Saturday 31st July

Almost 50 organisations have supported a declaration sent to the Prime Minister outlining how the biogas sector can support the net-zero ambition, provided clear and enabling policies are introduced. The Anaerobic Digestion and Bioresources Association (ADBA) has issued the UK AD and Biogas Industry Climate Declaration that commits the sector to making a significant contribution towards the UK’s net-zero target for 2050. The declaration claims that the UK anaerobic digestion (AD) and biogas industry could reduce the UK’s greenhouse gas emissions by 6% by 2030, as long as new policy measures are introduced. Recommendations in the declaration include incentivising the use of biomethane in transport, most notably for heavy goods vehicles (HGVs), using closed-loop approaches through AD that turns local waste into local heat and power and establishing a material hierarchy for what is suitable for AD. Enabling policies could also support up to 60,000 new jobs.

Sunday 1st August

Join with many other Christians from around the world with the monthly Pray and Fast for the Climate Movement on the first of each month. Prayer points for August are on their website.

Merciful God, we believe that you uphold and sustain all that you have made, while also lovingly giving us the freedom to live in relationship with the rest of creation. We ask your forgiveness for the ways we have abused that freedom, through what we have done and what we have left undone. We bring our lament and our longing for a renewed earth to you now: (prayer from Christian Climate Action’s prayer for climate grief)

Monday 2nd August

The day-by-day agenda for COP26 in November has been released. From 1st to 12th November the main summit will focus on different topics each day. But there will be many hours of negotiations before each of those dates. Pray for all those involved, for the best outcome each day and for governments to stick to what they will promise.

Tuesday 3rd August

The World Bank Group’s new Climate Change Action Plan will attempt to deliver ‘record levels’ of climate finance to countries most in need of support to reduce emissions and improve resilience against the climate crisis. Between 2021 and 2025, the World Bank Group will ensure that 35% of its financial flows are in alignment with the objectives of the Paris Agreement. Specifically, the Group will support efforts from developing countries in implementing and updating Nationally Determined Contributions (NDCs) to the global climate accord. Priority areas for spending include energy, agriculture, food, water and land, cities, transport and manufacturing – with a focus on resiliency, adaptation and decarbonisation …The World Bank is the largest multilateral provider of climate finance for developing countries and delivered $83bn in climate finance during its previous five-year action plan, including more than $21bn in 2020.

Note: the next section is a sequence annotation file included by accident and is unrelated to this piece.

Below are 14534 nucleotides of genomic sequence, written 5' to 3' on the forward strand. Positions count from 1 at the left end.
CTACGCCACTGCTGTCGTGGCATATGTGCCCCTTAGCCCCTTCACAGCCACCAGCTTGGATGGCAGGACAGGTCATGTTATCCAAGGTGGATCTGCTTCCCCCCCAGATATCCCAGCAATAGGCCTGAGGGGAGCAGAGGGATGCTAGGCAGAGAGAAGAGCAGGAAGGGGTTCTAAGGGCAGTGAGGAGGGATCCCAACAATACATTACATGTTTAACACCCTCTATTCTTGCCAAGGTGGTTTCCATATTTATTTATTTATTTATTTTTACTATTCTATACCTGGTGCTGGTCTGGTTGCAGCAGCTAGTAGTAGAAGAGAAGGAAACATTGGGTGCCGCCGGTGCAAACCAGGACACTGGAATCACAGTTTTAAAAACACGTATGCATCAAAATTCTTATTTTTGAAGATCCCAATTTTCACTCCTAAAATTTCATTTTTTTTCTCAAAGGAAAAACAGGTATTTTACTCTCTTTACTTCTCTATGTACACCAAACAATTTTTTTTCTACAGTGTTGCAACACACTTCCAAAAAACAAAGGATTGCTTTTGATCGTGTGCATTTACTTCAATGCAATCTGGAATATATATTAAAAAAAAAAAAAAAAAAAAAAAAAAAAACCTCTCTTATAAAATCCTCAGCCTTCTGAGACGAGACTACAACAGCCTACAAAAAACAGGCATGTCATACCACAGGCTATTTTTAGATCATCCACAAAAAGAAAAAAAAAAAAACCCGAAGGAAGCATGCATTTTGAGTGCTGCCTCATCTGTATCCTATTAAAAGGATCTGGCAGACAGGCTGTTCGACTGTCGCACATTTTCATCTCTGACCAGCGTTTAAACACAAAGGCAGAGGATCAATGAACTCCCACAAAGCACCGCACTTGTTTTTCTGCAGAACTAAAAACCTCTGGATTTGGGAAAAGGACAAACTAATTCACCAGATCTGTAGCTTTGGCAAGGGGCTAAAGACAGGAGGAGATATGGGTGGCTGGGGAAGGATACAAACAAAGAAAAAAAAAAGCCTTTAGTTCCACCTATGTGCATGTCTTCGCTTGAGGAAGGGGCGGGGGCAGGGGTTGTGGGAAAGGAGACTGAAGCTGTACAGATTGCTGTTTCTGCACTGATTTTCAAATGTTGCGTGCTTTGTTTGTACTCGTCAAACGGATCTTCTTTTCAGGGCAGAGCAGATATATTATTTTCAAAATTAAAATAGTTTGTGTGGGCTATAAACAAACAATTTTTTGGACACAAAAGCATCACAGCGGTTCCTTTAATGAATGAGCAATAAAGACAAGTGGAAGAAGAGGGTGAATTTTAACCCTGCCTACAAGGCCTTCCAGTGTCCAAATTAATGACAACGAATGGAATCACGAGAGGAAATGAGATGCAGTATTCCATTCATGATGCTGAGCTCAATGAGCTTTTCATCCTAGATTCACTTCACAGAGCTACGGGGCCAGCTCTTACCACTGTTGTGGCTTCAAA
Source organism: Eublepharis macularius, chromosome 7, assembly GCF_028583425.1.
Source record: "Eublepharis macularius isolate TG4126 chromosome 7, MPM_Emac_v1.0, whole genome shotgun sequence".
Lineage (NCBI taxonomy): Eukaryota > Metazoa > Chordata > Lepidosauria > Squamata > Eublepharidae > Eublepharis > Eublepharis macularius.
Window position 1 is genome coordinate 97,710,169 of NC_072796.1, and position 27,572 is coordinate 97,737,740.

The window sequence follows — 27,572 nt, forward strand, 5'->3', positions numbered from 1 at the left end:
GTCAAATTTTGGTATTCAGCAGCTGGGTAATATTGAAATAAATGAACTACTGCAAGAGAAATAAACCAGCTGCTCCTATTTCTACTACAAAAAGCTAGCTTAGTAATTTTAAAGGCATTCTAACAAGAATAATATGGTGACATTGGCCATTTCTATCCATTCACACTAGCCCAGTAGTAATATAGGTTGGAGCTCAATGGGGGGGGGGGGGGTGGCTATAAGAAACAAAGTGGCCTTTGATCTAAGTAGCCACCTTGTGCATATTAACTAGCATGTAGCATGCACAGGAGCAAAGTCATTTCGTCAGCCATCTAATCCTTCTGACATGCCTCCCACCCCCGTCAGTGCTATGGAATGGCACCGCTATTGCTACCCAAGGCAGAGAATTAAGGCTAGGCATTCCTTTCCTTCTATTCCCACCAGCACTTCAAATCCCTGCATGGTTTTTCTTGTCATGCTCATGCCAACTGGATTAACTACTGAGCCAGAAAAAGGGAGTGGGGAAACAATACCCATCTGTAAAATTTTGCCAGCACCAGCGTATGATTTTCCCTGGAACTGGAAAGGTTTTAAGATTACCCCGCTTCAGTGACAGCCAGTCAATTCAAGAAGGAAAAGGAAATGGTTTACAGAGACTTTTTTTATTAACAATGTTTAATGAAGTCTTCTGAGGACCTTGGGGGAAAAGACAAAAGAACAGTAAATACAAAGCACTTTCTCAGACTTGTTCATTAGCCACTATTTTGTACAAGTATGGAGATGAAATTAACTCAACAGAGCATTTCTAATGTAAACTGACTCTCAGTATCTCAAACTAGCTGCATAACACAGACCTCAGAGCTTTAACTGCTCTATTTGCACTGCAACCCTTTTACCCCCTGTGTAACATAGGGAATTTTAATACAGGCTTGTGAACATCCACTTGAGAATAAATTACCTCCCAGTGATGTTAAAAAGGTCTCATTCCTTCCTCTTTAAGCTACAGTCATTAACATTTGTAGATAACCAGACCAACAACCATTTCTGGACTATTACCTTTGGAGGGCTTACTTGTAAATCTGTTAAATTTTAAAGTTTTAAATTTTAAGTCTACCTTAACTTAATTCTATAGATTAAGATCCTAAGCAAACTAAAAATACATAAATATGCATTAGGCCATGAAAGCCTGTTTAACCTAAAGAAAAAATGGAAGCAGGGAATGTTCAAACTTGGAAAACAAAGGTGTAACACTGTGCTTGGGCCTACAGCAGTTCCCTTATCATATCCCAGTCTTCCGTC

Wednesday 4th August

In a new report from the National Audit Office (NAO), published [in July], it is revealed that 91% of the UK’s local authorities have set at least one climate commitment, with more than one-third (38%) committing to reach net-zero for their operations or local area by 2030. But their ability to deliver against these goals could be hampered by a lack of clarity and support from Whitehall departments. On the clarity side of things, the report states that most local authorities would support the introduction of mandates for net-zero targets from councils…In terms of funding, the NAO report welcomes an increase in grant funding for local authorities’ decarbonisation initiatives from £74m in 2019-2020 to £1.2bn in 2020-2021. But it warns that funding “remains fragmented”, leaving many councils unsure of how best to access support and risking a piecemeal response.–in-UK-Government-s-plans-for-engaging-local-councils-on-net-zero–report-warns/

Thursday 5th August

India’s Mukesh Ambani, Asia’s richest man and a fossil-fuel billionaire, announced he will be investing 750 billion rupees ($10.1 billion) over three years in clean energy. Ambani is chairman, managing director, and the largest shareholder of Reliance Industries, a Fortune Global 500 company and India’s most valuable company by market value. Reliance is a diverse company that gets 60% of its revenue from oil refining and petrochemicals. Ambani announced that Reliance will spend 600 billion rupees on four gigafactories to produce solar modules, hydrogen, fuel cells, and a battery grid. An additional 150 billion rupees will be invested in value chain and other partnerships. Ambani said:

“The age of fossil fuels, which powered economic growth globally for nearly three centuries, cannot continue much longer. The huge quantities of carbon it has emitted into the environment have endangered life on Earth.”

Friday 6th August

The Environmental Protection Agency (EPA) [in Ireland] has today published the Water Quality in 2020: An Indicators Report which provides an assessment of the quality of Ireland’s rivers, lakes, estuaries and groundwaters. It has found that:

Saturday 7th August